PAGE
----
"On Wednesday afternoon, I traveled to the charming but unassuming neighborhood of Juniper Hill in White Plains to speak with a living legend too few people know about.
Her name is Olivia J. Hooker, and she is a sharp and glorious 103 years old. Not only was she the first African-American women to join the Coast Guard, not only was she a psychology professor and activist, but she is one of the last known survivors of the Tulsa Race Riot of 1921. During the riot, white residents destroyed the prosperous black neighborhood of Greenwood, which had come to be known as “Black Wall Street.” A report by the Oklahoma Commission to Study the Tulsa Race Riot said, “It is estimated that approximately 11,000 blacks resided in Tulsa in 1921, most living in the area of the Greenwood section.” As many as 300 people were killed and 8,000 left homeless.
As The New York Times wrote in 2011 on the 90th anniversary, the Tulsa riot “may be the deadliest occurrence of racial violence in United States history.” And yet, as the Tulsa Historical Society and Museum points out, not one act of violence that occurred that day “was then or ever has been prosecuted or punished by government at any level: municipal, county, state, or federal.”
There was no news peg for my conversation with Dr. Hooker, no milestone, no major anniversary, but it is my philosophy that when life affords you the opportunity to sit at the elbow of a historical figure who has lived through things you’ve only read about, you take it.
So I entered Hooker’s home and locked eyes with her, as a broad smile pushed up her cheeks. Her small body lay almost enveloped by the cushions of a large red recliner.
Shortly after I arrived, she began to speak, recalling an awesome story of a terrible time.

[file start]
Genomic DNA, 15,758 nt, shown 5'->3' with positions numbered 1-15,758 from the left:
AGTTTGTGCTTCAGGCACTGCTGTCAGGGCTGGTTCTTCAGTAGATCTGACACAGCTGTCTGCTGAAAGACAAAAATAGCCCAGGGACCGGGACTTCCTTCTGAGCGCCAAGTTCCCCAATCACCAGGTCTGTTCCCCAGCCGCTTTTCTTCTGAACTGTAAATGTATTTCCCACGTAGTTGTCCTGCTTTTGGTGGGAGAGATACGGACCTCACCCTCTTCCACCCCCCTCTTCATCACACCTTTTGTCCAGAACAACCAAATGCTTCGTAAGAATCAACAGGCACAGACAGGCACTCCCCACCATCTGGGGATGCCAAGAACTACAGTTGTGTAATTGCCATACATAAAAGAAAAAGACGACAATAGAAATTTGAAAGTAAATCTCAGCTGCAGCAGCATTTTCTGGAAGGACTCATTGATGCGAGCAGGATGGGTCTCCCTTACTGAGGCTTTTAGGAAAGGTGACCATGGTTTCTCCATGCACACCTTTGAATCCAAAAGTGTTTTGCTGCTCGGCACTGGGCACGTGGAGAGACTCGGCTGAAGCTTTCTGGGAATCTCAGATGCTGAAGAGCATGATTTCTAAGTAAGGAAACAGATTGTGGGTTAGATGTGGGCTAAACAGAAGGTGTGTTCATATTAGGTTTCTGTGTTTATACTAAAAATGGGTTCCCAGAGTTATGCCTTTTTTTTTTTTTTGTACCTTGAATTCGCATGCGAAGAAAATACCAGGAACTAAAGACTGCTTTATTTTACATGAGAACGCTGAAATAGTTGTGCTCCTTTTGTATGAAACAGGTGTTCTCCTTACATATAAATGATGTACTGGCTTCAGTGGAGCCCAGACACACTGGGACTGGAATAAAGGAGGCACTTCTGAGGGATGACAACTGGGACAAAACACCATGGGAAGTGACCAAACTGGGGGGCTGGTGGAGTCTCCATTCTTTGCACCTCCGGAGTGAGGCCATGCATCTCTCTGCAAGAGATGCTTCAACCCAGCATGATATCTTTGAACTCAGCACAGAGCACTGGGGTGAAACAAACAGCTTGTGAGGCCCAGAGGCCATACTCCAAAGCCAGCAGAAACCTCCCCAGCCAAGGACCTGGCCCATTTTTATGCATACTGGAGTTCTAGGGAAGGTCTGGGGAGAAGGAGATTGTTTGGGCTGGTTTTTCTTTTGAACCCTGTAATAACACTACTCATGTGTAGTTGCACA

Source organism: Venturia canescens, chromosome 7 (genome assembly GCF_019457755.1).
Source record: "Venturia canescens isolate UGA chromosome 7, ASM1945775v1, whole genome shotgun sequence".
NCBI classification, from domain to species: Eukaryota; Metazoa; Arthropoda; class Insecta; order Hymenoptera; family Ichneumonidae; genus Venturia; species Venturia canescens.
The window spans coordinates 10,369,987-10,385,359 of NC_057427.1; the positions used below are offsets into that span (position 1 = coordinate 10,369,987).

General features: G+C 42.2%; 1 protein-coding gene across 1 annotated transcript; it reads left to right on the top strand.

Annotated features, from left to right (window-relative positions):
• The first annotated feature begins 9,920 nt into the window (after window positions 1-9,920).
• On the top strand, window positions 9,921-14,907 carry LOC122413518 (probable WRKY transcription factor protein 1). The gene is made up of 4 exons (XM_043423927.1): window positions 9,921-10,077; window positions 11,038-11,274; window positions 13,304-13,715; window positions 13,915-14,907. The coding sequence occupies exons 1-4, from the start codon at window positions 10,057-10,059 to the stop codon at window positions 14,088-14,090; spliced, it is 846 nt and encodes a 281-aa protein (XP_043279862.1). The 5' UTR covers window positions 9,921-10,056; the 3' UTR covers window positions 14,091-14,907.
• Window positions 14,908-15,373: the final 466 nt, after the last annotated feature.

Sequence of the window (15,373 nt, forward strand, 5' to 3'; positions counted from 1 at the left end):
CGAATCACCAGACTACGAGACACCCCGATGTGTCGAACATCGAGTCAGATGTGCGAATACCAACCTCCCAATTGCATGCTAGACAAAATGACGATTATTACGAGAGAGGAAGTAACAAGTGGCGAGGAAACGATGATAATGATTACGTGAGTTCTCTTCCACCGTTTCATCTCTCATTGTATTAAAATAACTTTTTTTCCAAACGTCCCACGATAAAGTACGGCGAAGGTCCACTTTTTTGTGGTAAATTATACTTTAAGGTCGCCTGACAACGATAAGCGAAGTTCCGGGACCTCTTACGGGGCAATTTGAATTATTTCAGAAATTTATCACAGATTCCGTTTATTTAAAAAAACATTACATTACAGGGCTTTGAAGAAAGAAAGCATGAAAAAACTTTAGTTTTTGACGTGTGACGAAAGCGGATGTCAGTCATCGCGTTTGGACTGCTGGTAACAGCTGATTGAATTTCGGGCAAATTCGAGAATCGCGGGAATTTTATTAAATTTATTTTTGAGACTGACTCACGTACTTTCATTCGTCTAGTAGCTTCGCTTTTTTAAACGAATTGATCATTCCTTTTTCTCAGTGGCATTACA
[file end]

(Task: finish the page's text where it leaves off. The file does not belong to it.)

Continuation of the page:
Hooker grew up in a happy house with three sisters and one brother — she was the fourth child — her parents and a grandmother. Their house was a small, five-room cottage, white with green trim, in Greenwood.
Her father owned a department store that carried his name, Samuel D. Hooker. “My daddy only had first-class stock,” Hooker related with a smile and a hint of pride.
She described an idyllic life of school, visits to the grocery store whenever she had two pennies, and her fear of the trolley that ran through town.
But that was all ripped apart one day in her sixth summer, when Greenwood erupted.
White men broke into their house as Hooker and some of her siblings hid beneath an oak dining table, draped with a tablecloth.
“They took a hatchet to my sisters’ piano. They poured oil all over my grandmother’s bed.” They “stuffed the dresser” with ammunition, Hooker told me. Maybe they had intended to burn or destroy the house, but they didn’t.
She continued, “They took all the beautiful biscuits out of the oven and threw them out in the mud.” We both managed a laugh.
They broke the phonograph and the Enrico Caruso records her mother had received as a gift from a friend who had gone to study in Heidelberg, Germany.
“They didn’t appreciate you having anything classical,” Hooker said. “They took all the silverware that Momma had just got for Christmas, coffee pot, teapot — you know, that kind of beautiful stuff. If anything looked precious, they took it.”
Hooker told me that after the men left the house, “The militia sent folks down to talk to my mother. She said: ‘Why are you shooting the victims? Why don’t you shoot the aggressors?’” A militiaman responded: “We can’t do that. How can we do that?”